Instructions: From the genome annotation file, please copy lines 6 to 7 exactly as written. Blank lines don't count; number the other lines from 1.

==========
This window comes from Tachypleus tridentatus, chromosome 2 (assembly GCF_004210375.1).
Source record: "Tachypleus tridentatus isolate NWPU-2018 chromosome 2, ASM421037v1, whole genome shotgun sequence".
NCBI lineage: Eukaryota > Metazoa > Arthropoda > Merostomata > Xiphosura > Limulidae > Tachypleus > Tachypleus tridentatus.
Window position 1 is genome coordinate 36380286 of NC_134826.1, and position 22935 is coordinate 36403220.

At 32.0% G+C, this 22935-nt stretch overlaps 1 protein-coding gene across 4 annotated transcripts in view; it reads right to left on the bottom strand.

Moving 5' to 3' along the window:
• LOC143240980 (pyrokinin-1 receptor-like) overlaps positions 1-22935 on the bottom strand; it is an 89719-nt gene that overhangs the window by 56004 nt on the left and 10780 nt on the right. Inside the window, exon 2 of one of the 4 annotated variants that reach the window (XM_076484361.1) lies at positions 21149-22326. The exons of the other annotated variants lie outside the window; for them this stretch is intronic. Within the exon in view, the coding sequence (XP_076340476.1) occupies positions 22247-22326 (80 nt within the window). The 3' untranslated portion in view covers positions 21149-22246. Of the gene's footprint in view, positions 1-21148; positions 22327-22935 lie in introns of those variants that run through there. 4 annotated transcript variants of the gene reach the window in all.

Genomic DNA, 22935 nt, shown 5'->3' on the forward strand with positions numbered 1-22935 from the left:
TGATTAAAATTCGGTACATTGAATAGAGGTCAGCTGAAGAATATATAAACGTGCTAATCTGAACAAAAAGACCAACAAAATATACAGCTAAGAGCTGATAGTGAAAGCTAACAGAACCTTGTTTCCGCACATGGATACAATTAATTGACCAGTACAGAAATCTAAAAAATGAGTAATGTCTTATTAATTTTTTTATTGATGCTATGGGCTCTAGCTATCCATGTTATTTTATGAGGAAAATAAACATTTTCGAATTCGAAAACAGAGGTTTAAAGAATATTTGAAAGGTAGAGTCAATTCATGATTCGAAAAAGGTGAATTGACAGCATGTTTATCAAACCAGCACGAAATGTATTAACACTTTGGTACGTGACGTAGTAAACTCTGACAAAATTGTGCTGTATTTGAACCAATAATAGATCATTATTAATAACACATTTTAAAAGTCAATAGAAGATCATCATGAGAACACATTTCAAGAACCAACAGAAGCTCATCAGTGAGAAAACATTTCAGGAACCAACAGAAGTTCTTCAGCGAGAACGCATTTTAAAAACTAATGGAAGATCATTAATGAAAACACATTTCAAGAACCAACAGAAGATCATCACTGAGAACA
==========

Moving 5' to 3' along the window:
• LOC143240980 (pyrokinin-1 receptor-like) overlaps positions 1-22935 on the bottom strand; it is an 89719-nt gene that overhangs the window by 56004 nt on the left and 10780 nt on the right. Inside the window, exon 2 of one of the 4 annotated variants that reach the window (XM_076484361.1) lies at positions 21149-22326. The exons of the other annotated variants lie outside the window; for them this stretch is intronic. Within the exon in view, the coding sequence (XP_076340476.1) occupies positions 22247-22326 (80 nt within the window). The 3' untranslated portion in view covers positions 21149-22246. Of the gene's footprint in view, positions 1-21148; positions 22327-22935 lie in introns of those variants that run through there. 4 annotated transcript variants of the gene reach the window in all.